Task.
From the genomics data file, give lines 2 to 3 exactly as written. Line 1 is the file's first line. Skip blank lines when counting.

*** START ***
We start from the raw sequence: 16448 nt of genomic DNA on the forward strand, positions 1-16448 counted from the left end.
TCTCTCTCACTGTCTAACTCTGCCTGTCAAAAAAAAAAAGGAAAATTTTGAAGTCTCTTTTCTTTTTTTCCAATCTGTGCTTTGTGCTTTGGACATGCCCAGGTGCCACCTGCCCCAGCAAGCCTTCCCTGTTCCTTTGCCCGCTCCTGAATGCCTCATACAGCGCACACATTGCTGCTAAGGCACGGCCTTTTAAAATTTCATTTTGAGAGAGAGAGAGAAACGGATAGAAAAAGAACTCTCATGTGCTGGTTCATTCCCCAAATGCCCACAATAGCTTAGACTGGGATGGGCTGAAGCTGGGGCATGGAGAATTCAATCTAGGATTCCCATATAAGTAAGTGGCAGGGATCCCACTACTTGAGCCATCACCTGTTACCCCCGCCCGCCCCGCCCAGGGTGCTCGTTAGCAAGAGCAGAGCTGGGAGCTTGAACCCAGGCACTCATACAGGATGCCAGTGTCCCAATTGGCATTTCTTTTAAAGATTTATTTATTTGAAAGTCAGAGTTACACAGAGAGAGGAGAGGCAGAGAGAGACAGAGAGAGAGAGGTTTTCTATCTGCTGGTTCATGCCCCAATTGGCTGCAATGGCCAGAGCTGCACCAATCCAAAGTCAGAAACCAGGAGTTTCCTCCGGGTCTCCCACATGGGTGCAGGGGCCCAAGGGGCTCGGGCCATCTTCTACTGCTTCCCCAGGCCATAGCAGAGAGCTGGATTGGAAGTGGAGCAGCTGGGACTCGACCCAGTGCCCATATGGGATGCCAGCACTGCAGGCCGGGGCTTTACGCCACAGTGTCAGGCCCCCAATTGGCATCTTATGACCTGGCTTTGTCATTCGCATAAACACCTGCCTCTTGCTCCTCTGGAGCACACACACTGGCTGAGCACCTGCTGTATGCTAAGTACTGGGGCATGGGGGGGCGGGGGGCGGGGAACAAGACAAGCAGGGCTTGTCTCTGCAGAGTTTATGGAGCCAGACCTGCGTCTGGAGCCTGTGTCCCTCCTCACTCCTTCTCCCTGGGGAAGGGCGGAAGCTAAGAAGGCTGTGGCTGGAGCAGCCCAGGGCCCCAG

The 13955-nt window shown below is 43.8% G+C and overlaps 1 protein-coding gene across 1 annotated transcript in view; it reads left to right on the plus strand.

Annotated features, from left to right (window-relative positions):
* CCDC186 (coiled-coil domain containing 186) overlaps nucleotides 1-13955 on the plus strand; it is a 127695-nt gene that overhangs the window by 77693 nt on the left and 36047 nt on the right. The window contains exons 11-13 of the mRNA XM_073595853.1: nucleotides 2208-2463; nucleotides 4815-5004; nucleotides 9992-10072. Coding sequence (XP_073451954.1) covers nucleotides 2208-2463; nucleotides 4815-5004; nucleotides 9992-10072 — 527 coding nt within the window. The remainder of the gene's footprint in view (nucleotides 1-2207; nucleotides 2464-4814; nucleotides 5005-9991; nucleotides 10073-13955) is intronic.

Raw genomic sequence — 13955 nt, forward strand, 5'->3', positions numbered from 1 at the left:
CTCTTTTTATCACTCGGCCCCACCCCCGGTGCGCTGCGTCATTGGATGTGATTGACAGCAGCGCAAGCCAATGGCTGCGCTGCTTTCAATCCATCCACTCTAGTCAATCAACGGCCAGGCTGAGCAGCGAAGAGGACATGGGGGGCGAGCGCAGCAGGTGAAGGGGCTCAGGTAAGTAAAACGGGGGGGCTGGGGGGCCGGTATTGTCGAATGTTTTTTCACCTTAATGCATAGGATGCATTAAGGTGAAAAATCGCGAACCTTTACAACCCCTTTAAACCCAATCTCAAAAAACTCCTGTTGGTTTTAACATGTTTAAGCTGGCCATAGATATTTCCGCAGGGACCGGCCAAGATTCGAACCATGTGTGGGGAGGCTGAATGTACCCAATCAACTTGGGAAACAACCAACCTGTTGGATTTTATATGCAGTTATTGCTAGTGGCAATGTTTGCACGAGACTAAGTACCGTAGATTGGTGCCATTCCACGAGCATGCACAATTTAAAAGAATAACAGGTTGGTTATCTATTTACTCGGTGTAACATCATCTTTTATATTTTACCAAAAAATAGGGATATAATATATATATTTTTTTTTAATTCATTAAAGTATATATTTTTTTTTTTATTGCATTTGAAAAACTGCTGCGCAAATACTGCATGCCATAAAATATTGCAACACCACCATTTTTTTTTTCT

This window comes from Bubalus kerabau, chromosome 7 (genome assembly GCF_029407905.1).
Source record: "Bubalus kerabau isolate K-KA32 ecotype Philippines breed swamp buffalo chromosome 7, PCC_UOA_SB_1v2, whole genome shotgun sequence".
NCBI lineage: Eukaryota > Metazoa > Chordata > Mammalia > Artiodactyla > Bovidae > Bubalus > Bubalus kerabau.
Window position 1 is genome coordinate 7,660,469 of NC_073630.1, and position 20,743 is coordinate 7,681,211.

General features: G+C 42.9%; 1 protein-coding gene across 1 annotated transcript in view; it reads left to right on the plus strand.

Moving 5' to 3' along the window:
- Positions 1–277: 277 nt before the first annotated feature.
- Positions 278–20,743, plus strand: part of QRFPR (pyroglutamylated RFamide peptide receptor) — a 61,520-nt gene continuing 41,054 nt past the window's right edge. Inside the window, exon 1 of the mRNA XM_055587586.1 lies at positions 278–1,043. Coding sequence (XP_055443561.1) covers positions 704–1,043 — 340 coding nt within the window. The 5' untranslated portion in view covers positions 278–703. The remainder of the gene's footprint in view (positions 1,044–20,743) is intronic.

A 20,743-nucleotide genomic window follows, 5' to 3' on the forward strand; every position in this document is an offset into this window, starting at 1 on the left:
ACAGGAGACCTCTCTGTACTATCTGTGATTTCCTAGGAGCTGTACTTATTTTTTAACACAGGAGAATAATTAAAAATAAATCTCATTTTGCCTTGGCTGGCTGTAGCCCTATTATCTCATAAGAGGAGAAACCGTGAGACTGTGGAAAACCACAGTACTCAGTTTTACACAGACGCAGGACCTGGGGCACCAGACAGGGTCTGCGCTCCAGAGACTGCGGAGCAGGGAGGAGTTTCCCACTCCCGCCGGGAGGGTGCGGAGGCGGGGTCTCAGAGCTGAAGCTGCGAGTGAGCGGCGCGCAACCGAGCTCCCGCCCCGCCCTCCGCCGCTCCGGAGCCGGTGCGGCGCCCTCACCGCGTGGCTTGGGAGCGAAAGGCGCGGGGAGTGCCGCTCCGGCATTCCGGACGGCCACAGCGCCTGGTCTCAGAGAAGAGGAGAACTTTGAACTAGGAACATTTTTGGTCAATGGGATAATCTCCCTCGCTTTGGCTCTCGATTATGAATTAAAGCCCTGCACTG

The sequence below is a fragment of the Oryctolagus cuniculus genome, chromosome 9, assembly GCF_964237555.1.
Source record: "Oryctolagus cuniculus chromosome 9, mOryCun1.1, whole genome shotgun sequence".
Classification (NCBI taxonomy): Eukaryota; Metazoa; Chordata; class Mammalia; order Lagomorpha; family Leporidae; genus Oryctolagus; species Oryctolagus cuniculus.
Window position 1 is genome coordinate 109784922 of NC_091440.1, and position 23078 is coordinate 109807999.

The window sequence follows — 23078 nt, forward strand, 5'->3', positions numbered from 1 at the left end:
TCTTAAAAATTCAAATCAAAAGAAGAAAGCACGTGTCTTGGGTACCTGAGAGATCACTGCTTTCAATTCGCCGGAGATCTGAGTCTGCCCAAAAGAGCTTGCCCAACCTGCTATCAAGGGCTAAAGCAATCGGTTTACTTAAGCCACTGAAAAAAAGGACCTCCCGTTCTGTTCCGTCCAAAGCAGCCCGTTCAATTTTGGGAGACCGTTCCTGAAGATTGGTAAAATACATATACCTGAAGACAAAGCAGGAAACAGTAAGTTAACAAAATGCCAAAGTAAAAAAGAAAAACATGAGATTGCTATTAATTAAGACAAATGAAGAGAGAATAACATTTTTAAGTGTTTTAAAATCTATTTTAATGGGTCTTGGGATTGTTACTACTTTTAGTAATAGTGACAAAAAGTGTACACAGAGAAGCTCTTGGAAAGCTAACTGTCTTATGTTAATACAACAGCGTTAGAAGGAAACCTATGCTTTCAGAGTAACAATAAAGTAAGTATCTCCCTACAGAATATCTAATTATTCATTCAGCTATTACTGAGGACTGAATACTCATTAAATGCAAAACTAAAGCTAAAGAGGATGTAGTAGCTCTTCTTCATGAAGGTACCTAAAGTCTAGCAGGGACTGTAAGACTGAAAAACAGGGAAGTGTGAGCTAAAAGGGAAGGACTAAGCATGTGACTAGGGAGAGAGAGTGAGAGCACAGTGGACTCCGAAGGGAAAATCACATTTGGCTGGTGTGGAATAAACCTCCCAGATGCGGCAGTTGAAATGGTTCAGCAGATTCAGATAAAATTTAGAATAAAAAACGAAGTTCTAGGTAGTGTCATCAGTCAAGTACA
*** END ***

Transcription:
TCTCTCTCACTGTCTAACTCTGCCTGTCAAAAAAAAAAAGGAAAATTTTGAAGTCTCTTTTCTTTTTTTCCAATCTGTGCTTTGTGCTTTGGACATGCCCAGGTGCCACCTGCCCCAGCAAGCCTTCCCTGTTCCTTTGCCCGCTCCTGAATGCCTCATACAGCGCACACATTGCTGCTAAGGCACGGCCTTTTAAAATTTCATTTTGAGAGAGAGAGAGAAACGGATAGAAAAAGAACTCTCATGTGCTGGTTCATTCCCCAAATGCCCACAATAGCTTAGACTGGGATGGGCTGAAGCTGGGGCATGGAGAATTCAATCTAGGATTCCCATATAAGTAAGTGGCAGGGATCCCACTACTTGAGCCATCACCTGTTACCCCCGCCCGCCCCGCCCAGGGTGCTCGTTAGCAAGAGCAGAGCTGGGAGCTTGAACCCAGGCACTCATACAGGATGCCAGTGTCCCAATTGGCATTTCTTTTAAAGATTTATTTATTTGAAAGTCAGAGTTACACAGAGAGAGGAGAGGCAGAGAGAGACAGAGAGAGAGAGGTTTTCTATCTGCTGGTTCATGCCCCAATTGGCTGCAATGGCCAGAGCTGCACCAATCCAAAGTCAGAAACCAGGAGTTTCCTCCGGGTCTCCCACATGGGTGCAGGGGCCCAAGGGGCTCGGGCCATCTTCTACTGCTTCCCCAGGCCATAGCAGAGAGCTGGATTGGAAGTGGAGCAGCTGGGACTCGACCCAGTGCCCATATGGGATGCCAGCACTGCAGGCCGGGGCTTTACGCCACAGTGTCAGGCCCCCAATTGGCATCTTATGACCTGGCTTTGTCATTCGCATAAACACCTGCCTCTTGCTCCTCTGGAGCACACACACTGGCTGAGCACCTGCTGTATGCTAAGTACTGGGGCATGGGGGGGCGGGGGGCGGGGAACAAGACAAGCAGGGCTTGTCTCTGCAGAGTTTATGGAGCCAGACCTGCGTCTGGAGCCTGTGTCCCTCCTCACTCCTTCTCCCTGGGGAAGGGCGGAAGCTAAGAAGGCTGTGGCTGGAGCAGCCCAGGGCCCCAG

The 13955-nt window shown below is 43.8% G+C and overlaps 1 protein-coding gene across 1 annotated transcript in view; it reads left to right on the plus strand.